MICHAEL J. FOX began acting professionally at age 15 in the regional Canadian Broadcasting Company series Leo and Me. After moving to Los Angeles at age 18, he appeared in a number of television episodes of the acclaimed CBS series Palmerstown U.S.A. by Alex Haley. After a small role in the television film Letters From Frank with Art Carney and Maureen Stapleton, he moved to Los Angeles on his own and was soon at work on the Walt Disney feature, Midnight Madness. He guest-starred on series such as Trapper John, M.D., Lou Grant, Family and Night Court, before being cast in the role for which he would ultimately win three Emmy® Awards, bringing him worldwide popularity and millions of devoted fans during the course of its seven season run -- that of Alex P. Keaton on NBC's Family Ties (September 22, 1982 - May 17, 1989).
When the part of Alex came along, he was not the producer's first choice, but a loyal casting director managed to wear him down and Fox soon became a network favorite and the recipient of approximately 500 fan letters per week. Ironically, it was the flexibility and solid support of Family Ties producer Gary Goldberg that made it possible for Fox to schedule his series and a motion picture at the same time. From mid-January through mid-March 1985, a typical day in the life of Michael J. Fox meant reporting to Paramount Studios for his TV show Family Tiesfrom 10 AM to 6 PM, and then on to Universal for Back to the Future from approximately 6:30 PM to 2:30 AM. But it was his Friday schedule that left both crews shaking their heads in wonder. Since Family Ties taped in front of a live audience on Friday evenings, Michael would rehearse with his TV family from noon until 5 PM, perform two tapings, and then report to the set of his film at 10 PM. The motion picture crew would then film until 6 or 7 AM., leaving the exhausted actor a weekend in which to rest and recuperate, only to start the routine all over again on Monday morning.
"When I first started on the movie, we filmed several special effects sequences, and I remember being a bit intimidated by it all," says Fox. "On the very first day of work, I climbed out of a DeLorean wearing a yellow space suit, into a barn full of smoke and hypnotized chickens. After a while I learned to relax and enjoy all the commotion around me." Upon thinking of all the hanging and flying that Marty does, and the number of devices necessary to implement their successful filming, he is reminded of a saying that he and director Zemeckis would quote in situations of that nature. "Pain is temporary, film is forever."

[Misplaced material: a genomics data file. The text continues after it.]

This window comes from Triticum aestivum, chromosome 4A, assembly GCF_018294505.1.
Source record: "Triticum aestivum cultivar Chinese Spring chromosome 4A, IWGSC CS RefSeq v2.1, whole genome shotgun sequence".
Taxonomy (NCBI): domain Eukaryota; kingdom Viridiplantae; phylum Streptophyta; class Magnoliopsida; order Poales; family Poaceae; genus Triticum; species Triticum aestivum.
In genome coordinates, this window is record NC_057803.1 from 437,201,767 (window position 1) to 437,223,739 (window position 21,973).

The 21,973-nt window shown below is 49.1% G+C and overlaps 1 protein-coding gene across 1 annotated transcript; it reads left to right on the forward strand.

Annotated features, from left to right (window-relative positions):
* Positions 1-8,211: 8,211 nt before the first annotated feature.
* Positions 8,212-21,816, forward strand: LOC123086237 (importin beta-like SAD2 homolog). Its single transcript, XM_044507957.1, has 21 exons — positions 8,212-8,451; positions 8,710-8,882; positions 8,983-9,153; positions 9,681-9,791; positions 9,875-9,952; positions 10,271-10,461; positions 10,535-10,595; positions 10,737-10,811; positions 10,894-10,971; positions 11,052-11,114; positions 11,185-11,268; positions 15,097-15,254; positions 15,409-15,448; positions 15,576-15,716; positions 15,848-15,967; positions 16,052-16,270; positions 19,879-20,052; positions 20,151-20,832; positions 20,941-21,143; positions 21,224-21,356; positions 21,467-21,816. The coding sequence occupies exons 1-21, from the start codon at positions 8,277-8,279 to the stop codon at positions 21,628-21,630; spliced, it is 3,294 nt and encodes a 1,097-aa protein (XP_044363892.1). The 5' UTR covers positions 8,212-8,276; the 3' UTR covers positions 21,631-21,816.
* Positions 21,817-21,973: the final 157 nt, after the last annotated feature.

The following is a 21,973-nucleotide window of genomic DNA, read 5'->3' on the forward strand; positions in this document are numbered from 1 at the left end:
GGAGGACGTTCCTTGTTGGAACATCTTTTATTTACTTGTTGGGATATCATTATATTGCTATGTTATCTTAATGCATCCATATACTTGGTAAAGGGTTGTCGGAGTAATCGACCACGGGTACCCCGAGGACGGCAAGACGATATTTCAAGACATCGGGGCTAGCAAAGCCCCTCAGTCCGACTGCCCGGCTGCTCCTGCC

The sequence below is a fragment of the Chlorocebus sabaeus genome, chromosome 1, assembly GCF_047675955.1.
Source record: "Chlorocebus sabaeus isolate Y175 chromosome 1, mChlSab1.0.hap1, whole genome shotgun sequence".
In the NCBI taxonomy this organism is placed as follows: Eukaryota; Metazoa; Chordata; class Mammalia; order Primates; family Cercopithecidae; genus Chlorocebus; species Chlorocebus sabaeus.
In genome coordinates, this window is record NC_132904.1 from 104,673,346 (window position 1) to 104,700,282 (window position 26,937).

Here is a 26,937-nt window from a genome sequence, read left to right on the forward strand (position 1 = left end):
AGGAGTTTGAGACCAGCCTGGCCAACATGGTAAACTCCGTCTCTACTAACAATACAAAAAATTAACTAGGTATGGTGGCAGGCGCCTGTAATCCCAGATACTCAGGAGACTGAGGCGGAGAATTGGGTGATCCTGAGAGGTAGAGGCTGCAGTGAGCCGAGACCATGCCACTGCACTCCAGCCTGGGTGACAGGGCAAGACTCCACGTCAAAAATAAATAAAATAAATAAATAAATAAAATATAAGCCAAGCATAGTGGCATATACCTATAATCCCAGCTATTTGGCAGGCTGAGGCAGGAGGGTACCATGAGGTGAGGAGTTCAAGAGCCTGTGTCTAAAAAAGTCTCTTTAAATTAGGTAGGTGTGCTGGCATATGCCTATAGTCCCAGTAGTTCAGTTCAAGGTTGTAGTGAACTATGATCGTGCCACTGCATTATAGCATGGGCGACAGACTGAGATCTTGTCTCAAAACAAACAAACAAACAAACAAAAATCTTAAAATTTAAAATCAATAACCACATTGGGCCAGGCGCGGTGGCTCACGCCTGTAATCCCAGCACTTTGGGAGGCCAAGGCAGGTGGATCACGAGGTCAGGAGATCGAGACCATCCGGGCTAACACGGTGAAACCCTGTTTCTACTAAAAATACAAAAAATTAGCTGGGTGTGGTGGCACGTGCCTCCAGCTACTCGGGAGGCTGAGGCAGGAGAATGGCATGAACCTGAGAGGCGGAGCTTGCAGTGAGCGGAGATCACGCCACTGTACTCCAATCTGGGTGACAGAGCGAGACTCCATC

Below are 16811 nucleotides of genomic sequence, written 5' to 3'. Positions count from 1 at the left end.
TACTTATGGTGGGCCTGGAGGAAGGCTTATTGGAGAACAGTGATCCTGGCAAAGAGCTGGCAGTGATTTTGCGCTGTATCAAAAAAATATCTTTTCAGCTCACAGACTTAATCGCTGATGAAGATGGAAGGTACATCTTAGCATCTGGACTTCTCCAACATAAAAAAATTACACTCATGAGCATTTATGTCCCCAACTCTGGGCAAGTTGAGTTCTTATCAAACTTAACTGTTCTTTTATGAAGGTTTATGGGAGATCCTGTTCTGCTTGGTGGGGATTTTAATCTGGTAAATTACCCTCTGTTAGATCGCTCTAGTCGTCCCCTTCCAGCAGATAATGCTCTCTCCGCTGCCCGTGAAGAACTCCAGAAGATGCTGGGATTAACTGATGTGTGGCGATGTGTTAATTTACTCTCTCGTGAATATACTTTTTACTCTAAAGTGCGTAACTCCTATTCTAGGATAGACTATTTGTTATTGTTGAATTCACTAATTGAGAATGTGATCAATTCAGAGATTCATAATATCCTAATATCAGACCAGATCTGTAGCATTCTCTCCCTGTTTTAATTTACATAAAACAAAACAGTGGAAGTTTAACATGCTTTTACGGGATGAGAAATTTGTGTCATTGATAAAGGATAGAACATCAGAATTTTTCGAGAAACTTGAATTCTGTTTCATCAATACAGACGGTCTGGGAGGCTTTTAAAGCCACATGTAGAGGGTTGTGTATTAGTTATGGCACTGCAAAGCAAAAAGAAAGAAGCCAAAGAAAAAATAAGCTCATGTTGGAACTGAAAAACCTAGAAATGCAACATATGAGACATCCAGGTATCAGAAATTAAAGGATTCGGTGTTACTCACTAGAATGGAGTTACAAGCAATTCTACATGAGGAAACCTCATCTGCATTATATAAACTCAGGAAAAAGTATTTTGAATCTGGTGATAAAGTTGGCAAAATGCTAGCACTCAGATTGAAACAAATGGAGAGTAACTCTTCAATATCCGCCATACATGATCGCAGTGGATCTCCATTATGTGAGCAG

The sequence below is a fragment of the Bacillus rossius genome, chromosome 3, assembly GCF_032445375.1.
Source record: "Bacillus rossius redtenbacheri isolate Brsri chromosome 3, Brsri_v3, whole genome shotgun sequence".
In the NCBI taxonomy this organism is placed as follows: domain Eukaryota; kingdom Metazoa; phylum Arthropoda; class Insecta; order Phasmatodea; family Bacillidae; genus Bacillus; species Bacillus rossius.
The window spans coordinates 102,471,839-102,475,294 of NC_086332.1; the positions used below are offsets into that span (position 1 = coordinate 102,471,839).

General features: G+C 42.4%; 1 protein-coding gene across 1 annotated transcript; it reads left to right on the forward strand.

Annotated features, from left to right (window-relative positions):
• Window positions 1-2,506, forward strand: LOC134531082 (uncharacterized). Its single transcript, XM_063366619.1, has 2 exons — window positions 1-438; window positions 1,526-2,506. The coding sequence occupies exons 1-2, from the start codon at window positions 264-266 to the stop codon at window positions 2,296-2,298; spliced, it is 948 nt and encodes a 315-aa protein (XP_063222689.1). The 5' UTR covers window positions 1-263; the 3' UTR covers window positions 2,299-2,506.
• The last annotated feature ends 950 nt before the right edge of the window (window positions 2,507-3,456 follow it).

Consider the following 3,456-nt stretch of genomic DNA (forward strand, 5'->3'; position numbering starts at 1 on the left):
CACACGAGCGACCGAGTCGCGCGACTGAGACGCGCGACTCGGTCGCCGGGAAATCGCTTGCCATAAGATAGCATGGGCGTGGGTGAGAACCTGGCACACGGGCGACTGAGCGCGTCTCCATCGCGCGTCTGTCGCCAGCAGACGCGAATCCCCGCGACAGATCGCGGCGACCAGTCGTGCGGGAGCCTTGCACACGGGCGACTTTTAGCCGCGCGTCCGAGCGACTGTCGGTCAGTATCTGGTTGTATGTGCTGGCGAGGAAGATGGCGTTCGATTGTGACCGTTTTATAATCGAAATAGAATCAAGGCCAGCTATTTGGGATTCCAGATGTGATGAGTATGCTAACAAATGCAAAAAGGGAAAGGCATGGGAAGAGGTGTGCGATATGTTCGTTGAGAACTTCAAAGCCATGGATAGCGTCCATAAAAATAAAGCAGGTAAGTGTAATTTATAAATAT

Michael once jokingly described Back to the Future as a "comedy-action-fantasy-adventure-coming-of-age film," adding, "It's got a lot of everything, comedy, gadgetry and a story that doesn't quit. I call it a $20 investment, because you may have to see it four times before you absorb all the terrific things that are going on in those two hours. I think what made it such an immense hit is that it was cross-generational. Just by the nature of the story, its appeal reached people who remembered the '50s, and interested a whole new generation in the period. It was also a very life-affirming story about relationships, as well as a 'what if?' movie, which is another thing audiences love. It's hard to analyze, and maybe it's best left that way. It's like Mark Twain's analogy between comedy and a frog. If you dissect it, you might find out what makes it work, but it'll die in the process."
Filming the two Back to the Future sequels in 1989-90 back-to-back brings thoughts of happiness and grief for Michael J. Fox. If filming a motion picture and a television show at the same time wasn't enough, Fox also had the added, but welcome distraction of the imminent arrival of his first child, another challenging role which the actor acknowledges as the best yet -- that of father. During the production of Back to the Future Part II, his wife, actress Tracy Pollan (who played his first girlfriend on Family Ties), gave birth to Sam Michael Fox. Happily, the baby's sense of timing was as good as his father's, and Sam was born after his father had completed filming chores on Family Ties. But while Back to the Future Part II brings the actor thoughts of joy of being a father, Back to the Future Part III often reminds him of the tragic passing of his father during the filming of that sequel.
Having completed his work on Back to the Future Part III, the actor reflected upon the unique experience. "It's been a lot of hard work, to say the least. I've lost out on a lot of sleep and picked up a few bruises along the way, but I treasure every moment that I've spent on these films, with these people. I'm also very proud to be a part of a trilogy of films that, if they do nothing else, allow people to check their problems at the door, sit down and have a good time."
Among his work in television and film, Fox has also directed an episode of HBO's Tales from the Crypt ("The Trap") and Gary David Goldberg's Brooklyn Bridge. He directed and starred in a short film called "The Iceman Hummeth" on Late Night with David Letterman, hosted Saturday Night Live in 1991, and appeared in the play "The Shadow Box". His commercial credits include McDonald's, Tilex, Diet Pepsi, Pepsi and Integra. He is also a talented singer, as he sang several songs in the film Light of Day with Joan Jett.